Some of the benefits of building strong brands include reduction in business risks such as decline in sales. Through proper brand management, organizations usually enjoy high market shares. Moreover, strong brands are usually able to sustain themselves in the market, hence, the reduction in marketing costs. Brand management also results in increased sales for other products related to the brand or the company, for example, if a customer likes the Coke brand from Coca Cola Company, he or she is more likely to purchase another product of the company, for instance, Fanta.

Brand Management in Mergers and Acquisitions. According to Qian and the National Bureau of Economic Research (2012), strategic brand management involves four major stages, namely building, leveraging, identifying and protecting the brand. During the process of building the brand, marketers identify various characteristics or attributes that would differentiate the products or company from other products of competitors in the market. The marketers create a unique identity for the products or company. The attributes of the product should be built on the desires, perceptions and expectations of the customers. In leveraging the brand, marketers develop and implement various ways in which the organization can reap the best form the brand. Identification of the brands concerns development of a definite meaning of the brand to the consumers. Identification of the brand also involves determining the attitudes of the customers towards the brand. Lastly, marketers protect the brands by developing policies that would prevent dilution of the brands. This is achieved through acquisition of trademarks, copyrights and intellectual property rights to prevent unauthorized duplications of the company’s products.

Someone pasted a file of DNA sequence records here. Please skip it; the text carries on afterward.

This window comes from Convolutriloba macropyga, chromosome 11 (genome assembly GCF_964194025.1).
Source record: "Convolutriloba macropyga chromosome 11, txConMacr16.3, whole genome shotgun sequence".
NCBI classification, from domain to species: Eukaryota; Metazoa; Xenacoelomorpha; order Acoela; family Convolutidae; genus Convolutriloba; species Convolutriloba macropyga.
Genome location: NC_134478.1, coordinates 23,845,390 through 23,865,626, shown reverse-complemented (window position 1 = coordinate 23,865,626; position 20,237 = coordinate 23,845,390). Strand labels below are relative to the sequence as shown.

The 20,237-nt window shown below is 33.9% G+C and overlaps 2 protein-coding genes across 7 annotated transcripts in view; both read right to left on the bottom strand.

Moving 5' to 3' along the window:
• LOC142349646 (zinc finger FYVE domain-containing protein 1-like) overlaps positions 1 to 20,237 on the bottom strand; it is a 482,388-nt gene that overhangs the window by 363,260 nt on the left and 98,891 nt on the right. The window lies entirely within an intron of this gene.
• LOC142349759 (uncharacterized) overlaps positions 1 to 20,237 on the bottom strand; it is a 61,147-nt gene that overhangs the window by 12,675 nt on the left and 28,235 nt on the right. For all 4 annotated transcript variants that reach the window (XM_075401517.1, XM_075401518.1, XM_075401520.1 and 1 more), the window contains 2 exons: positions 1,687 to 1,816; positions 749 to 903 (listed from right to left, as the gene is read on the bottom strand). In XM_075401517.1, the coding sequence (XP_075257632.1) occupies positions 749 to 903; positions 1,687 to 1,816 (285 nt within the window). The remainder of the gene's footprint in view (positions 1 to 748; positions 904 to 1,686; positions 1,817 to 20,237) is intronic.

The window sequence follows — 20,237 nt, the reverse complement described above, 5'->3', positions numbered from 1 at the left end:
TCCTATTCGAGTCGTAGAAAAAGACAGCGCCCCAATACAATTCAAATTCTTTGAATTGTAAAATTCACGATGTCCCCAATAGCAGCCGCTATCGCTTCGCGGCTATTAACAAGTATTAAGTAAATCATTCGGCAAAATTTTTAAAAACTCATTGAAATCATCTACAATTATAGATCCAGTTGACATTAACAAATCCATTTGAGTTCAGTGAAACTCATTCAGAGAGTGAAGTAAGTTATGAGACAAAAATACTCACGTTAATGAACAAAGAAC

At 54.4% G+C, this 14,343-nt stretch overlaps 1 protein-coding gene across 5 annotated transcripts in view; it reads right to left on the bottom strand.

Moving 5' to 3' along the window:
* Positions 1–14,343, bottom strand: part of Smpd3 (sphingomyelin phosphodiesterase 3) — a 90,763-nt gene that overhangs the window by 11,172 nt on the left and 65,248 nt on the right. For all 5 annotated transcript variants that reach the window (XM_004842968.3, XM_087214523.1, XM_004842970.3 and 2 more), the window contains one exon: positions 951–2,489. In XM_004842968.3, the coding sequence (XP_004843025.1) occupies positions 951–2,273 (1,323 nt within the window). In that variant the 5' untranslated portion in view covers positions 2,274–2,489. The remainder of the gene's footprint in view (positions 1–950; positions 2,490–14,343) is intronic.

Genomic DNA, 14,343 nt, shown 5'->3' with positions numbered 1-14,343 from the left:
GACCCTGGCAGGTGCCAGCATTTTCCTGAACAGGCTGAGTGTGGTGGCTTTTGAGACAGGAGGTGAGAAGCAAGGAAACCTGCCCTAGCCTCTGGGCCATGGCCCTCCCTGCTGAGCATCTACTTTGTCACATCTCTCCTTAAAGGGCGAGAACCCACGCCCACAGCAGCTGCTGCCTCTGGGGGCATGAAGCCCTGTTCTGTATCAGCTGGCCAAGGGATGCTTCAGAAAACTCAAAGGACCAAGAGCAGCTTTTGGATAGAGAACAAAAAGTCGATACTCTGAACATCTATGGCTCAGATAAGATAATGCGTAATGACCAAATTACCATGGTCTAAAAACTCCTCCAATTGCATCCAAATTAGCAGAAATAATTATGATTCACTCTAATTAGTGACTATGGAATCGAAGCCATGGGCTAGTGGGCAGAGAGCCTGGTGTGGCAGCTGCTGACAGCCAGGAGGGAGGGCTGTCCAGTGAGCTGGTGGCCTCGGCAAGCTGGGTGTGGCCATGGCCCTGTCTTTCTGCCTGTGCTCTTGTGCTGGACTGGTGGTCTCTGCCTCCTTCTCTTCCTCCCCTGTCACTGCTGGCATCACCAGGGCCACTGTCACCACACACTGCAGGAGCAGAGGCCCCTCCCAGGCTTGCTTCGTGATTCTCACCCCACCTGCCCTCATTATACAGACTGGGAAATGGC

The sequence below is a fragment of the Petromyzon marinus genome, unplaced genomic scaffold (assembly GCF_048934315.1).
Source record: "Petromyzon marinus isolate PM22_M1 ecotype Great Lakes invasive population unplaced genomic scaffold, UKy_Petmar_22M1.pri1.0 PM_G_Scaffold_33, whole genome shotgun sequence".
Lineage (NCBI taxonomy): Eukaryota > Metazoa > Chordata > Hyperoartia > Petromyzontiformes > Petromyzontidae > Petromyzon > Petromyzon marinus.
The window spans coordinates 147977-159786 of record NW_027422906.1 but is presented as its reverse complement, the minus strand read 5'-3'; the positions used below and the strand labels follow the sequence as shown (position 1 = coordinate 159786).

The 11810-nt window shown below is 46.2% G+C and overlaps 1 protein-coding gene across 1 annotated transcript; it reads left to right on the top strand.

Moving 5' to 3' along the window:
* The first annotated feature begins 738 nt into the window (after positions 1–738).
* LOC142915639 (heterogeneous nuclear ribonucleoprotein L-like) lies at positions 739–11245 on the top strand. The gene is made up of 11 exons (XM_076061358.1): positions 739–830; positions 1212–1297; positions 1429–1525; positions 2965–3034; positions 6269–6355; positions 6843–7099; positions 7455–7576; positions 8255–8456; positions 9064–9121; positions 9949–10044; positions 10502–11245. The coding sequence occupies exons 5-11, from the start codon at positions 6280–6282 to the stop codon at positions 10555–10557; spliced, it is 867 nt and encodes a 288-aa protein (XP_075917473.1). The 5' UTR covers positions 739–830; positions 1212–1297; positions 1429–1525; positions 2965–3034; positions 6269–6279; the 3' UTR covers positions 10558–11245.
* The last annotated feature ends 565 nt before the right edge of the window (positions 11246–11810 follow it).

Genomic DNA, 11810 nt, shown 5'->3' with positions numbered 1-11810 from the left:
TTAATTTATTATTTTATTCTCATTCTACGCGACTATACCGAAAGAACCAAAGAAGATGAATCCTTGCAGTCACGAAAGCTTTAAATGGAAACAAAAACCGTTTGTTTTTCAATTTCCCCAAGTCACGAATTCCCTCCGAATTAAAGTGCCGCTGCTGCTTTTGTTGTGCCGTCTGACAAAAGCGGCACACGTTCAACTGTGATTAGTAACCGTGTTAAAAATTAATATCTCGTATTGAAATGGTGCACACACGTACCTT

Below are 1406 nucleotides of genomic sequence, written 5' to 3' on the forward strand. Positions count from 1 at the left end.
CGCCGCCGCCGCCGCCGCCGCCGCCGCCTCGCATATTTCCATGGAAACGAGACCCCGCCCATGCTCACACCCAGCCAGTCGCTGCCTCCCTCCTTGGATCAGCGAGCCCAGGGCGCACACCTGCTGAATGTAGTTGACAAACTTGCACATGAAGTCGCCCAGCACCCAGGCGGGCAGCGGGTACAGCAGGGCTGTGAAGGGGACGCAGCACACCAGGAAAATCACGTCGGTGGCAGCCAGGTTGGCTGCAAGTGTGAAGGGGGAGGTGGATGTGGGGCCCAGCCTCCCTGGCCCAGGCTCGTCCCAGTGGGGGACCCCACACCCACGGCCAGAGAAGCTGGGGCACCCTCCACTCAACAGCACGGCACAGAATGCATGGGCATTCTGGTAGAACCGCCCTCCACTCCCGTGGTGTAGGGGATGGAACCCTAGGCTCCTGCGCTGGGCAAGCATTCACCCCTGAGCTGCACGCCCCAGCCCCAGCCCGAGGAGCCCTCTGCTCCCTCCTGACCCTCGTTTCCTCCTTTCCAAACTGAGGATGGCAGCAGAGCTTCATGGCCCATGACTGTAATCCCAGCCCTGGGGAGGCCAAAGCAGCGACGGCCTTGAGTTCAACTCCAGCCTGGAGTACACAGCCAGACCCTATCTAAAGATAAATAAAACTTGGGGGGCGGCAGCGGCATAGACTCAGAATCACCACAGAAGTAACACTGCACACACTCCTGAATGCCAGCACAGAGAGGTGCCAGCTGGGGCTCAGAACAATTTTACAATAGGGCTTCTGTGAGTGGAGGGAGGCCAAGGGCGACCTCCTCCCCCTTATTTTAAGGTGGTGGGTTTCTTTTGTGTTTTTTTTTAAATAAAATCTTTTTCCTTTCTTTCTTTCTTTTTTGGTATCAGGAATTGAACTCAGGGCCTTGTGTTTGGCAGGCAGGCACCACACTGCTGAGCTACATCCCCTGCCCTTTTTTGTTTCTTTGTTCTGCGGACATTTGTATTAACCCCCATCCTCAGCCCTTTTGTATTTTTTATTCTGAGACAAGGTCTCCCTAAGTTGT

With reference to mergers and acquisitions, it is important to note that businesses and organizations must develop appropriate strategies to ensure that the brands of the products previously provided to consumers in the market are not affected by the merger or acquisition. In addition, the brand of the company should also remain unaffected. The businesses must develop appropriate rebranding strategies that would ensure that the merging or acquired companies retain their reputations.

The table below shows the various stages of rebranding that may be adopted in mergers and acquisitions.

Challenges in Brand Management. As many mergers and acquisitions struggle to effectively manage their brands in the markets, they also face numerous challenges and problems. Firstly, an organization must ensure that transparency is maintained within its brands, for example, the messages conveyed and promises made through advertisements should be realistic and achievable by the organization. In my opinion, the operations and transactions of the business towards building a strong brand should be transparent and free from corruption or unnecessary illusions. Customers should be promised only what the company can achieve or provide, for example, the organization must be able to meet the standards of quality it promises to its customers.